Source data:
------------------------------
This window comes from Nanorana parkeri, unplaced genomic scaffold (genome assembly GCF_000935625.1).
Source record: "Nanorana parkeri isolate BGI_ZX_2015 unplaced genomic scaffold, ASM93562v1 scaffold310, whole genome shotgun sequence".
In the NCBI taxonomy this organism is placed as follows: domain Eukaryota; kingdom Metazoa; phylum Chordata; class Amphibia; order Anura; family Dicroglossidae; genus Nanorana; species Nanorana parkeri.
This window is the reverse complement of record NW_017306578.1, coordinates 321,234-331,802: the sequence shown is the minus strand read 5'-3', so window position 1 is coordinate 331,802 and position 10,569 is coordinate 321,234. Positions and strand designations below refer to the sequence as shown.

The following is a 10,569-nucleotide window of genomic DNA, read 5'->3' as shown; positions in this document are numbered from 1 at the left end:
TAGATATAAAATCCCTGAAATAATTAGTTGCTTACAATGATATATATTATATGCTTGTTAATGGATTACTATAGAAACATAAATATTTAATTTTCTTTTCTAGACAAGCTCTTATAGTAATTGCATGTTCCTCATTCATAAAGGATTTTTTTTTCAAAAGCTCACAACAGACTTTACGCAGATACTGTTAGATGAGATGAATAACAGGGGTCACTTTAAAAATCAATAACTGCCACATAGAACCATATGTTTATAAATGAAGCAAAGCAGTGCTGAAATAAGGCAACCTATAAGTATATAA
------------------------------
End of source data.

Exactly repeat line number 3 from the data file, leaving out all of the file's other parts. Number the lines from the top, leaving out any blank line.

In the NCBI taxonomy this organism is placed as follows: domain Eukaryota; kingdom Metazoa; phylum Chordata; class Amphibia; order Anura; family Dicroglossidae; genus Nanorana; species Nanorana parkeri.